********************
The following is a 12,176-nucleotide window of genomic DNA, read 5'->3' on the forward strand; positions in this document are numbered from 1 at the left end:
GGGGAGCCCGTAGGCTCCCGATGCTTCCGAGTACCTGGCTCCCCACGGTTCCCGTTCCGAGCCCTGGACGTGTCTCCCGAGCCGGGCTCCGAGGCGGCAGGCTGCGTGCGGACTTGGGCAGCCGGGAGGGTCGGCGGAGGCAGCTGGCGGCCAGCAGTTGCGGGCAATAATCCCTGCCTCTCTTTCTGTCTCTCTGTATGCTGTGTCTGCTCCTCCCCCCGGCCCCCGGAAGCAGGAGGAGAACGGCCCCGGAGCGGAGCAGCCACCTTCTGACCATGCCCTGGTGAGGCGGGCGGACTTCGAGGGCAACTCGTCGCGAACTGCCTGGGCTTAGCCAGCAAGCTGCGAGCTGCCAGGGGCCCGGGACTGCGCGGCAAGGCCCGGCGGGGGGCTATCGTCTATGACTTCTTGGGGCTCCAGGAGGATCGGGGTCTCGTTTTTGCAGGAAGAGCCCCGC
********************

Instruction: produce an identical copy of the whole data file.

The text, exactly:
The following is a 12,176-nucleotide window of genomic DNA, read 5'->3' on the forward strand; positions in this document are numbered from 1 at the left end:
GGGGAGCCCGTAGGCTCCCGATGCTTCCGAGTACCTGGCTCCCCACGGTTCCCGTTCCGAGCCCTGGACGTGTCTCCCGAGCCGGGCTCCGAGGCGGCAGGCTGCGTGCGGACTTGGGCAGCCGGGAGGGTCGGCGGAGGCAGCTGGCGGCCAGCAGTTGCGGGCAATAATCCCTGCCTCTCTTTCTGTCTCTCTGTATGCTGTGTCTGCTCCTCCCCCCGGCCCCCGGAAGCAGGAGGAGAACGGCCCCGGAGCGGAGCAGCCACCTTCTGACCATGCCCTGGTGAGGCGGGCGGACTTCGAGGGCAACTCGTCGCGAACTGCCTGGGCTTAGCCAGCAAGCTGCGAGCTGCCAGGGGCCCGGGACTGCGCGGCAAGGCCCGGCGGGGGGCTATCGTCTATGACTTCTTGGGGCTCCAGGAGGATCGGGGTCTCGTTTTTGCAGGAAGAGCCCCGC